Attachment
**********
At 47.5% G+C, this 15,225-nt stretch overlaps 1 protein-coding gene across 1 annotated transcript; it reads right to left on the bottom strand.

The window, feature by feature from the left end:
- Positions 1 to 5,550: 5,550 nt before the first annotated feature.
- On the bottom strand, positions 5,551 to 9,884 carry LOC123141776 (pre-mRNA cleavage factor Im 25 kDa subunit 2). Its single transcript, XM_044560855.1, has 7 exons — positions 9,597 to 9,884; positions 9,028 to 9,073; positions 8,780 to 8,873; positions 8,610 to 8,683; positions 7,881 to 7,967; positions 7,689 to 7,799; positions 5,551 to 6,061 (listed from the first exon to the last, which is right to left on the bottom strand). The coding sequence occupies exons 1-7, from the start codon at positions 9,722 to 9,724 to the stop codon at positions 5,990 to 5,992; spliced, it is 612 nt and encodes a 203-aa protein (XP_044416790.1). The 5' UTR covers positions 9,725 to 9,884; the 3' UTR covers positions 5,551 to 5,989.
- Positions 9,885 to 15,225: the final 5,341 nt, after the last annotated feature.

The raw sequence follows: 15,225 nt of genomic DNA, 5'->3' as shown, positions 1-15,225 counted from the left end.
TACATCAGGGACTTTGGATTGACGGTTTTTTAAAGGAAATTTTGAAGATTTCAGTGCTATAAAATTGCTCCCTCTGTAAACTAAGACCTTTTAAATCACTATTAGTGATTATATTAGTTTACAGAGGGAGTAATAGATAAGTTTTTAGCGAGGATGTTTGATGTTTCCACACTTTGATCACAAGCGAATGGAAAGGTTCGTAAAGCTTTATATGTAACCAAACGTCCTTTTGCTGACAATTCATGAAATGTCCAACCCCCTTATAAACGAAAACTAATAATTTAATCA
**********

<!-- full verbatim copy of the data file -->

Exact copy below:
At 47.5% G+C, this 15,225-nt stretch overlaps 1 protein-coding gene across 1 annotated transcript; it reads right to left on the bottom strand.

The window, feature by feature from the left end:
- Positions 1 to 5,550: 5,550 nt before the first annotated feature.
- On the bottom strand, positions 5,551 to 9,884 carry LOC123141776 (pre-mRNA cleavage factor Im 25 kDa subunit 2). Its single transcript, XM_044560855.1, has 7 exons — positions 9,597 to 9,884; positions 9,028 to 9,073; positions 8,780 to 8,873; positions 8,610 to 8,683; positions 7,881 to 7,967; positions 7,689 to 7,799; positions 5,551 to 6,061 (listed from the first exon to the last, which is right to left on the bottom strand). The coding sequence occupies exons 1-7, from the start codon at positions 9,722 to 9,724 to the stop codon at positions 5,990 to 5,992; spliced, it is 612 nt and encodes a 203-aa protein (XP_044416790.1). The 5' UTR covers positions 9,725 to 9,884; the 3' UTR covers positions 5,551 to 5,989.
- Positions 9,885 to 15,225: the final 5,341 nt, after the last annotated feature.

The raw sequence follows: 15,225 nt of genomic DNA, 5'->3' as shown, positions 1-15,225 counted from the left end.
TACATCAGGGACTTTGGATTGACGGTTTTTTAAAGGAAATTTTGAAGATTTCAGTGCTATAAAATTGCTCCCTCTGTAAACTAAGACCTTTTAAATCACTATTAGTGATTATATTAGTTTACAGAGGGAGTAATAGATAAGTTTTTAGCGAGGATGTTTGATGTTTCCACACTTTGATCACAAGCGAATGGAAAGGTTCGTAAAGCTTTATATGTAACCAAACGTCCTTTTGCTGACAATTCATGAAATGTCCAACCCCCTTATAAACGAAAACTAATAATTTAATCA